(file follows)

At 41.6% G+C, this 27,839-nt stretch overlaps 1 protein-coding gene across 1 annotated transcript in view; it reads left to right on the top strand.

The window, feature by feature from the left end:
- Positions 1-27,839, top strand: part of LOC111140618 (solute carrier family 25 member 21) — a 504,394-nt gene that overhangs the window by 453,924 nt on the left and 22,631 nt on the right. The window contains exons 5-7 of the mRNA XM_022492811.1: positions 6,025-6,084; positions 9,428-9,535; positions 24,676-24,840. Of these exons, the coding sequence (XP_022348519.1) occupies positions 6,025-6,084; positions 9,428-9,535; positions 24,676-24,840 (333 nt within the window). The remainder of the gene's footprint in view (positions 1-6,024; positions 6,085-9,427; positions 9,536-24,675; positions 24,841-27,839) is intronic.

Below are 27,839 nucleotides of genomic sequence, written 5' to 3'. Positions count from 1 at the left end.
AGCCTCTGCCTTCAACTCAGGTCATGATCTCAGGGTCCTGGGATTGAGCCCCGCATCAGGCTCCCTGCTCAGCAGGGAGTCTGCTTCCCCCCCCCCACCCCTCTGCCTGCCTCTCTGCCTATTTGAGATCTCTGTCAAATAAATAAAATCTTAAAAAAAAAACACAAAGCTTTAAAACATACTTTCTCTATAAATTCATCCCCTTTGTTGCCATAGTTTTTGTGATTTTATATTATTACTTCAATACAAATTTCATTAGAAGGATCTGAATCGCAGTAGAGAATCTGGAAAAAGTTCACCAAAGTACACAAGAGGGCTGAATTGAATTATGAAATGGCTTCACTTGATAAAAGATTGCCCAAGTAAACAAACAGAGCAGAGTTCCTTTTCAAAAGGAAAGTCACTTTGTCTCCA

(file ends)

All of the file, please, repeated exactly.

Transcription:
At 41.6% G+C, this 27,839-nt stretch overlaps 1 protein-coding gene across 1 annotated transcript in view; it reads left to right on the top strand.

The window, feature by feature from the left end:
- Positions 1-27,839, top strand: part of LOC111140618 (solute carrier family 25 member 21) — a 504,394-nt gene that overhangs the window by 453,924 nt on the left and 22,631 nt on the right. The window contains exons 5-7 of the mRNA XM_022492811.1: positions 6,025-6,084; positions 9,428-9,535; positions 24,676-24,840. Of these exons, the coding sequence (XP_022348519.1) occupies positions 6,025-6,084; positions 9,428-9,535; positions 24,676-24,840 (333 nt within the window). The remainder of the gene's footprint in view (positions 1-6,024; positions 6,085-9,427; positions 9,536-24,675; positions 24,841-27,839) is intronic.

Below are 27,839 nucleotides of genomic sequence, written 5' to 3'. Positions count from 1 at the left end.
AGCCTCTGCCTTCAACTCAGGTCATGATCTCAGGGTCCTGGGATTGAGCCCCGCATCAGGCTCCCTGCTCAGCAGGGAGTCTGCTTCCCCCCCCCCACCCCTCTGCCTGCCTCTCTGCCTATTTGAGATCTCTGTCAAATAAATAAAATCTTAAAAAAAAAACACAAAGCTTTAAAACATACTTTCTCTATAAATTCATCCCCTTTGTTGCCATAGTTTTTGTGATTTTATATTATTACTTCAATACAAATTTCATTAGAAGGATCTGAATCGCAGTAGAGAATCTGGAAAAAGTTCACCAAAGTACACAAGAGGGCTGAATTGAATTATGAAATGGCTTCACTTGATAAAAGATTGCCCAAGTAAACAAACAGAGCAGAGTTCCTTTTCAAAAGGAAAGTCACTTTGTCTCCA